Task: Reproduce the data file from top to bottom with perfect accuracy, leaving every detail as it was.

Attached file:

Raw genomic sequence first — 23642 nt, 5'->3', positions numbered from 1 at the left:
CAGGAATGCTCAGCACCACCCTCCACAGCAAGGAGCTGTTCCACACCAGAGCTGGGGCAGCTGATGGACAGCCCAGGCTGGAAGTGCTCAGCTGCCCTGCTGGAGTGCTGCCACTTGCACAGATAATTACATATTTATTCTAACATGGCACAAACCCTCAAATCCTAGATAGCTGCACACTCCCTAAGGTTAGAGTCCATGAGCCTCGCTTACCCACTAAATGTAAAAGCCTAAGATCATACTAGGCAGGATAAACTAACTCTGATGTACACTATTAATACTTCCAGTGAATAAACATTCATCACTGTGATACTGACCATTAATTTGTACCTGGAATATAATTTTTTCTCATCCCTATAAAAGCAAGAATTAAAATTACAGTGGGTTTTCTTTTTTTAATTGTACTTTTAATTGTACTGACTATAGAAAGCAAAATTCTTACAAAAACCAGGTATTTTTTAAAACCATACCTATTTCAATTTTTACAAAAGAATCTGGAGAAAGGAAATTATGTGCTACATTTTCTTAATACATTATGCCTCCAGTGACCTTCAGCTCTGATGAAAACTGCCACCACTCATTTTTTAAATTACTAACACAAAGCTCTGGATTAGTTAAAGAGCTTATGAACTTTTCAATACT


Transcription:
Raw genomic sequence first — 23642 nt, 5'->3', positions numbered from 1 at the left:
CAGGAATGCTCAGCACCACCCTCCACAGCAAGGAGCTGTTCCACACCAGAGCTGGGGCAGCTGATGGACAGCCCAGGCTGGAAGTGCTCAGCTGCCCTGCTGGAGTGCTGCCACTTGCACAGATAATTACATATTTATTCTAACATGGCACAAACCCTCAAATCCTAGATAGCTGCACACTCCCTAAGGTTAGAGTCCATGAGCCTCGCTTACCCACTAAATGTAAAAGCCTAAGATCATACTAGGCAGGATAAACTAACTCTGATGTACACTATTAATACTTCCAGTGAATAAACATTCATCACTGTGATACTGACCATTAATTTGTACCTGGAATATAATTTTTTCTCATCCCTATAAAAGCAAGAATTAAAATTACAGTGGGTTTTCTTTTTTTAATTGTACTTTTAATTGTACTGACTATAGAAAGCAAAATTCTTACAAAAACCAGGTATTTTTTAAAACCATACCTATTTCAATTTTTACAAAAGAATCTGGAGAAAGGAAATTATGTGCTACATTTTCTTAATACATTATGCCTCCAGTGACCTTCAGCTCTGATGAAAACTGCCACCACTCATTTTTTAAATTACTAACACAAAGCTCTGGATTAGTTAAAGAGCTTATGAACTTTTCAATACT